Here is a game you can play for writing melody lines, bass lines, arpeggios, accompaniments, etc.
Let the root be a given. After that, decide on different scale degrees to form a shape that you will use for in a chord progression.
Say I decide the root (given), the second, and fifth. Now, on each harmony, I can only play those scale degree in relation to the chord being played.
If the harmony is a G major triad, I would only play the G , A , and D during it.
So what’s the purpose of this? Well, for one, the limitations in note choices will force you to be creative. Second, this is just a starting point – merely a game – to get your writer’s block defeated.
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Author: Bryan M. Waring
Bryan Waring is a graduate of USM's School of Music with a B.M. in Performance – Composition and is now attending Belmont University for a M.M. in Commercial Media – Composition & Arranging.
During his time at USM, he studied violin with Dino Liva and composition with Dr. Daniel Sonenberg, as well as has premiered several pieces during the semiannual Composer's Ensemble concert series. In 2017, Bryan was a writer for the original musical theater work of "Molded By The Flow," directed by Paul Dresher and Rinde Eckert.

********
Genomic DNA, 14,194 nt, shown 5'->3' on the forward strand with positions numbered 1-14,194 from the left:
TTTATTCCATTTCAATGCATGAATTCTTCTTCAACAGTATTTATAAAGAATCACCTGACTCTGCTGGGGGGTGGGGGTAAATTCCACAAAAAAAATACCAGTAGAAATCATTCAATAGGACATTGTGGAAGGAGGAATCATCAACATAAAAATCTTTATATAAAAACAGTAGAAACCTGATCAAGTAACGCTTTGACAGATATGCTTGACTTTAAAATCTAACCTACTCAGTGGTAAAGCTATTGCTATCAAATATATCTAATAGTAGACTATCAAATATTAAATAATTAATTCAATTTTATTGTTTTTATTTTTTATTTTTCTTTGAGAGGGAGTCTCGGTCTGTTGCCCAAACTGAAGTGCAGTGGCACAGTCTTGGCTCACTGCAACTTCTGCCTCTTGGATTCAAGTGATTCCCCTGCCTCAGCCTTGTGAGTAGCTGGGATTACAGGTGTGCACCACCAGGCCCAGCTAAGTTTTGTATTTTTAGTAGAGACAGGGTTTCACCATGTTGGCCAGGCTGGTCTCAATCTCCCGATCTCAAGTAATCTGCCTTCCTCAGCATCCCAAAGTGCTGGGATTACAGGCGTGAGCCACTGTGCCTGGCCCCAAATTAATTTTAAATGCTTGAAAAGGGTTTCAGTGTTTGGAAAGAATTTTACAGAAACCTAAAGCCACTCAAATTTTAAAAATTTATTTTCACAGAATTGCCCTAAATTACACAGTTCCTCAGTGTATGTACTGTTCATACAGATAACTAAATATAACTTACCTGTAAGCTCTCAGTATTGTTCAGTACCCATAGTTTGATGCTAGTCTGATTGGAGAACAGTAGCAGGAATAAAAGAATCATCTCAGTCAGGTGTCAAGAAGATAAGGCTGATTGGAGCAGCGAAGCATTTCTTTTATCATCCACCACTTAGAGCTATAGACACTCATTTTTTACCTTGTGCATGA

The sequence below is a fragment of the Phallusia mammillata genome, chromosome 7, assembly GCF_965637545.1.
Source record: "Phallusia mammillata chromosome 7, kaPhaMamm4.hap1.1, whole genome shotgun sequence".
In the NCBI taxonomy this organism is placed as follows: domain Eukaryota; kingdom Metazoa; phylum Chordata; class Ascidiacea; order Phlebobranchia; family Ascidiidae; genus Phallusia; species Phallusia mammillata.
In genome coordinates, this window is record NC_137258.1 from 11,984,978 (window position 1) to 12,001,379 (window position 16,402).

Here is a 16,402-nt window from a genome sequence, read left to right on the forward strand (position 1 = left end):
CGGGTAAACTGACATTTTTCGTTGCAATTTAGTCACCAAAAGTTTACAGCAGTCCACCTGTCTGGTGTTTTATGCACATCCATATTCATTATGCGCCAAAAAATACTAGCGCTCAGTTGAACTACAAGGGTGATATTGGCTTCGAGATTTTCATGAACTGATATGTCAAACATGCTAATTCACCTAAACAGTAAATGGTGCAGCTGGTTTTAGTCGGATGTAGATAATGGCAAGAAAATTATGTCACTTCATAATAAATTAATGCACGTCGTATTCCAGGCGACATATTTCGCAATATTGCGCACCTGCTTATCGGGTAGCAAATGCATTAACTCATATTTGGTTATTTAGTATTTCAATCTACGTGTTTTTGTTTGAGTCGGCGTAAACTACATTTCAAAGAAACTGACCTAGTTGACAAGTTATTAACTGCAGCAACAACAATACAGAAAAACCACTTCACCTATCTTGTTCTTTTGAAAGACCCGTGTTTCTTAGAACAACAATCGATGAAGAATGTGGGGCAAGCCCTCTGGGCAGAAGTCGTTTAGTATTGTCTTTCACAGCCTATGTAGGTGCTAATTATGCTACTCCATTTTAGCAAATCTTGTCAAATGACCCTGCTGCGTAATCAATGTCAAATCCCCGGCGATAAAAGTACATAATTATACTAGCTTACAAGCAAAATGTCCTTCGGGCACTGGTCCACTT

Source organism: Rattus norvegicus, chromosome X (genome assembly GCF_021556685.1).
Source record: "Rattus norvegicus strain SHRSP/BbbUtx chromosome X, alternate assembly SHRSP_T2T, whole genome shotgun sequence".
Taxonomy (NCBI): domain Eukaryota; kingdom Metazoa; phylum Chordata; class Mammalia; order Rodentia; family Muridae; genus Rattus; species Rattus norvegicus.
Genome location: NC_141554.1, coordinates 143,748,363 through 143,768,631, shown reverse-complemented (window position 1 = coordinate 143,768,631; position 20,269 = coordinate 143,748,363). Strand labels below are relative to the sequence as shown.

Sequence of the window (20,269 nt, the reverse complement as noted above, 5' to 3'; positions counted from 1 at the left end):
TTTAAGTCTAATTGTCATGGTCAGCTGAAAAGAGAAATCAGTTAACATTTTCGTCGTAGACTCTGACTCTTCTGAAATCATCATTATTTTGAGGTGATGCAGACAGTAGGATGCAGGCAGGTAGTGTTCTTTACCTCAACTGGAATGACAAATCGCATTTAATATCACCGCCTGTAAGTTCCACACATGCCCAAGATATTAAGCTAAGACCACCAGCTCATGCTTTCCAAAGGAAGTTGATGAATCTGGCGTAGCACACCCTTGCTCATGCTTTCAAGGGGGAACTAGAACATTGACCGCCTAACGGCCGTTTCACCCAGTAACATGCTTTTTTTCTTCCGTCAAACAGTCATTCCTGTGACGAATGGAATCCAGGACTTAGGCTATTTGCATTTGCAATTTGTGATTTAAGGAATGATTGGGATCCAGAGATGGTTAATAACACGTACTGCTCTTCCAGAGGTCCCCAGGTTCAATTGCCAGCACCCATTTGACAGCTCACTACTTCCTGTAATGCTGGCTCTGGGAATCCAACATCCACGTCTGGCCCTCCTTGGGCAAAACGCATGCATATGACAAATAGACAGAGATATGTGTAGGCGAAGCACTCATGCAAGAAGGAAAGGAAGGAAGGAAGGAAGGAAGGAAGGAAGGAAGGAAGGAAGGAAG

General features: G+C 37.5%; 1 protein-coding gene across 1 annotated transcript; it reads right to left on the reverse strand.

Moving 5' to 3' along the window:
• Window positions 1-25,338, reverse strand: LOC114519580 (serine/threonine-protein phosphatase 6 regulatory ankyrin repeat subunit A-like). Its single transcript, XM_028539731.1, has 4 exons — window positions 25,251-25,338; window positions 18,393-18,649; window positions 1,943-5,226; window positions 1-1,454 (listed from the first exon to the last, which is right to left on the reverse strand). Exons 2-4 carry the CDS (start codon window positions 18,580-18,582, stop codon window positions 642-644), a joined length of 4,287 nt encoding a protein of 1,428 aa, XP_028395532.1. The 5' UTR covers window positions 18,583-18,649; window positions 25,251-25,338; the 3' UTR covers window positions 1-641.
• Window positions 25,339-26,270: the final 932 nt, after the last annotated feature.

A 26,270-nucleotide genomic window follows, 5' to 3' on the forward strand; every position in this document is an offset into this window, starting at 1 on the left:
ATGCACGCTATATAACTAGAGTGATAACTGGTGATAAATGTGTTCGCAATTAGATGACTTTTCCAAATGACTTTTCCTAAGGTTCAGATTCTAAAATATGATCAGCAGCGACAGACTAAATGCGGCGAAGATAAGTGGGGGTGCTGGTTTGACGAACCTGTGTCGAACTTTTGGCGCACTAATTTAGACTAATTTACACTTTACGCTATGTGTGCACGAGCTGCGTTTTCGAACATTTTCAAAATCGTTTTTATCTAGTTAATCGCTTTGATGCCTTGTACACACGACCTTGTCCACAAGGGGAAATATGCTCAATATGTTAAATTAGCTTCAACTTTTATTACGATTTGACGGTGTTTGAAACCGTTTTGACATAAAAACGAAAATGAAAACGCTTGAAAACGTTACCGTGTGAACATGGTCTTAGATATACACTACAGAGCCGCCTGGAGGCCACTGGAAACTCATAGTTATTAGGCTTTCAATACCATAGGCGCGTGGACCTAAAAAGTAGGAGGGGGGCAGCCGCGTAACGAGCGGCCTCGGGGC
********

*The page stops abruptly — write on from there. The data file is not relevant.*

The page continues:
Outside of school, Bryan has been involved with writing music for videogame developers at Portland's CI2 Lab, collaborating with the King Tide Party, and studying with Larry Groupé (Straw Dogs) in San Diego.
Now living in Nashville.
Along with composing, Bryan teaches music to children, receiving the Master Teacher Award for his work at ESF Camps; and does audio engineering for live ensembles.
Besides talents in music, Bryan is a team-player in any competitive work environment; equipped with skills in leadership, organization, mathematics, creativity, communication, and managing.
On the side, Bryan has worked as a model for several skilled artists in the New England area. Among his other accomplishments include obtaining the rank of Eagle Scout in April 2013 with a project of building a side parking area with guide rails for Webb Mountain Park in Monroe, CT.
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